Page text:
2 Germans, 2 Canadians and a Brit are playing a Vietnamese card game while listening to a German song as we are waiting to wash 4 elephants in the river after cooling them down in a big mud pool.
That’s not the start of a bad joke. That what happened when I spent a day with the elephants at Doi Inthanon Elephant Park in Chiang Mai, Thailand. I initially planned on going to Elephant Nature Park, a known elephant sanctuary. However, poor foresight on its popularity forced me to look for another place where I can help take care of the elephants. With several Elephant parks available for me to chose, it was difficult to see which ones are ethical. A great deal of research led me to book with Doi Inthanon Elephant Park and I don’t regret a single thing.
Unlike the name implies, it’s not a park but more a Sanctuary. The elephants here are not chained or abused. The mahouts (elephant caretakers) do not use hooks and elephant riding is not allowed. I was thrilled when I heard of this and went ahead and did the full day experience with the elephants.
Our tour guide who introduced himself as Spiderman, was fantastic. He’s a fourth generation mahout who grew up taking care of elephants. He knows the struggle that the elephants go through especially after his family pushed for saving elephants from the logging industry.
Here’s my elephant experience in Chiang Mai, Thailand.
After the Thai government banned all logging in protected areas in 1989, elephants who were primarily used in the logging industry were now out of work. However, with the effective rise of Thai tourism, they now have a new purpose – to perform tricks and to be ridden, an equally horrific fate. Elephants are only capable of being ridden by the mahouts in short bursts. They are not build to be ridden day in and out. I’ll spare you the details on how they train the elephants for human riding but it involves separating the baby elephants from their mothers in a process called Phajaan – to break spirit. Yikes.
So you see, it was extremely important for me to find an Elephant Sanctuary where the Elephants are treated ethically and with respect. It’s the least I could ask after hearing horrible stories on how they are often mishandled. I was lucky to have found Doi Inthanon Elephant Park, a sanctuary where the Elephants are well taken care of and are free to roam.
Feeding the Elephants
First on the agenda: Feeding the Elephants.
Wasn’t too thrilled that we weren’t given any instructions as I was deathly afraid of getting stepped on or getting bitten. These fears got swept away quickly though as you the elephants approached gracefully. The adult elephant
s were patient during feeding. They are not aggressive and tackle you or charge at you. They wait for the fruits to be placed in their mouths or visible for them to be scooped with their trunks. As much everyone enjoyed feeding the adult elephants, it was the baby elephant that stole the show.
The baby elephant was ADORABLE. Everyone kept showering it with fruits (we couldn’t help ourselves!). Even when we are giving our attention to the adult elephants, we would sneak up behind us and steal fruits from our bag using its trunk! A sight to behold.
While I had initially expected this to be a stroll up a hill, it was disappointing to find out that it was just a short 100m walk to the mud pond. That isn’t to say I was disappointed though. At this point, I was able to talk with the mahouts and learn more about the elephants – how they must eat around 10% of their body weight each day or how they spray dust behind their backs to keep the mosquitoes away. I noticed one elephants trying its hardest to scratch itself and wondered if its a natural occurrence. The mahouts saw me looking and told us that contrary to what we think, elephants have extremely sensitive skin! It’s fascinating to hear all these stories about their daily lives and the struggles that both the mahouts and the elephants experience each day.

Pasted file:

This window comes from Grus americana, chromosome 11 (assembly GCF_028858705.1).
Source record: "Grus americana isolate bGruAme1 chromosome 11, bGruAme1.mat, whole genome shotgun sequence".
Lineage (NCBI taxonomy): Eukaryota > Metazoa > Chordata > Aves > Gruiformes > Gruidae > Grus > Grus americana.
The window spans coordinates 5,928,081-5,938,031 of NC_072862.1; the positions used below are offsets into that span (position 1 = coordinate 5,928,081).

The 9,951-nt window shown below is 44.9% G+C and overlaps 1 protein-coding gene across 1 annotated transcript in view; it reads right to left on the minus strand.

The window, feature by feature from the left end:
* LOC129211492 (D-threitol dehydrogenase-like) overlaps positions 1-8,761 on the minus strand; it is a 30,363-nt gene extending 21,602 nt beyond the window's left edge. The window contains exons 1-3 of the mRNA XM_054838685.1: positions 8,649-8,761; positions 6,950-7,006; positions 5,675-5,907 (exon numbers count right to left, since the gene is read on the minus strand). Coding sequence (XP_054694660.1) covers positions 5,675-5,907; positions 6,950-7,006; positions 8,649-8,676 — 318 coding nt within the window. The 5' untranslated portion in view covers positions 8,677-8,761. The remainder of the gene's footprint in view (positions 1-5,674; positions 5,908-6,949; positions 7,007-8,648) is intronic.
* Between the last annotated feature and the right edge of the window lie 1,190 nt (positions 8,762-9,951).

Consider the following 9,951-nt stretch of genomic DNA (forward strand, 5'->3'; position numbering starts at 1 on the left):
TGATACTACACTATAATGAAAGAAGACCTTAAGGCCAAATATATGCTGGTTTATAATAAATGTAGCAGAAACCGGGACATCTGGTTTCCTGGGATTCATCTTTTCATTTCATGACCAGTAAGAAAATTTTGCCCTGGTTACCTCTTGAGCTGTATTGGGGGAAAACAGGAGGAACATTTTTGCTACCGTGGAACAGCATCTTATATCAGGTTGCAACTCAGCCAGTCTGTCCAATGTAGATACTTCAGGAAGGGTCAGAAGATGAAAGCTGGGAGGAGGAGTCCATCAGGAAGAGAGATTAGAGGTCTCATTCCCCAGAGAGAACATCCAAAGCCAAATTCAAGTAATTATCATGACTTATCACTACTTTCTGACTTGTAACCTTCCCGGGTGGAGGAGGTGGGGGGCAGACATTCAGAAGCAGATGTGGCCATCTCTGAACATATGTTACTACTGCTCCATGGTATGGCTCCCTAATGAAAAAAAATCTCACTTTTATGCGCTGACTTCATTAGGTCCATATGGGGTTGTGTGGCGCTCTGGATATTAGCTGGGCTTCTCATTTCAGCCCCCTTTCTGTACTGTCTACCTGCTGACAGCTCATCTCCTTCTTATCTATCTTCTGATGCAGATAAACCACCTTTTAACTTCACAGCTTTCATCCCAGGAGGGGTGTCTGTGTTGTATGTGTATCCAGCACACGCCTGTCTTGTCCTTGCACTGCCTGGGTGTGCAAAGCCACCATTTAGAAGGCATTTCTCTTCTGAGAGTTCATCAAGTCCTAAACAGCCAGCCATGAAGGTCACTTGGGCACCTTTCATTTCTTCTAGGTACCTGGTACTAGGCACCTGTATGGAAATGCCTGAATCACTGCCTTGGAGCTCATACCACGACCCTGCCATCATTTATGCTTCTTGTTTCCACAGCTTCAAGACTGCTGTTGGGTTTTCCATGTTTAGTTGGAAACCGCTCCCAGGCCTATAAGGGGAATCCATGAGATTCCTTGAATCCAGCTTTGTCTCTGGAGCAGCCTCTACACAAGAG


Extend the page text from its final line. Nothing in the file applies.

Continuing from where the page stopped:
After our short lunch break, we were invited to join the elephants in the mud to cool down! While I was a bit hesitant to join them at first, it was hard to not jump in when the elephants are clearly enjoying themselves! It was a struggle to remain upright the entire time but I managed to remain clean neck up. Considering we had ourselves a big mud fight with the elephants and their mahouts, I consider that a big victory. Probably my least favorite activity but was still an experience in itself! Besides, I heard mud makes your skin smooth right?
Bath in the River
Shortly after the mud bath, we were headed to the river to rinse off the mud with the elephants. At this point, it was in the middle of the afternoon that a cool bath is appreciated! It wasn’t just us that needed this shower, the elephants needed it too! The mahouts explained to us that Thai elephants need the mud bath and a dip in water to cool themselves down from the blistering heat. Good to know they aren’t forced to go in the river.
What happens after can be described as a big waterfight, Mahouts and the elephants vs us. Needless to say, we lost. Using the trunks of the elephants, the mahouts sprayed everyone (including themselves!) with water until we were all squeaky clean!
It was initially intimidating to stand beside the largest mammals in the world but moments after meeting them you’ll easily understand that they’re nothing but gentle giants. Spending some time with the elephants and their mahouts is an experience that I would recommend to any backpacker. You’ll get to see first hand just how smart, caring and loving these creatures are. With the dozens of elephants parks throughout Chiang Mai, it’s difficult to see online which parks are ethical. If you’re in the doubt which place you should go to, I’d highly recommend spending the day with Spiderman and the rest of the loving people over at Doi Inthanon Elephant Park.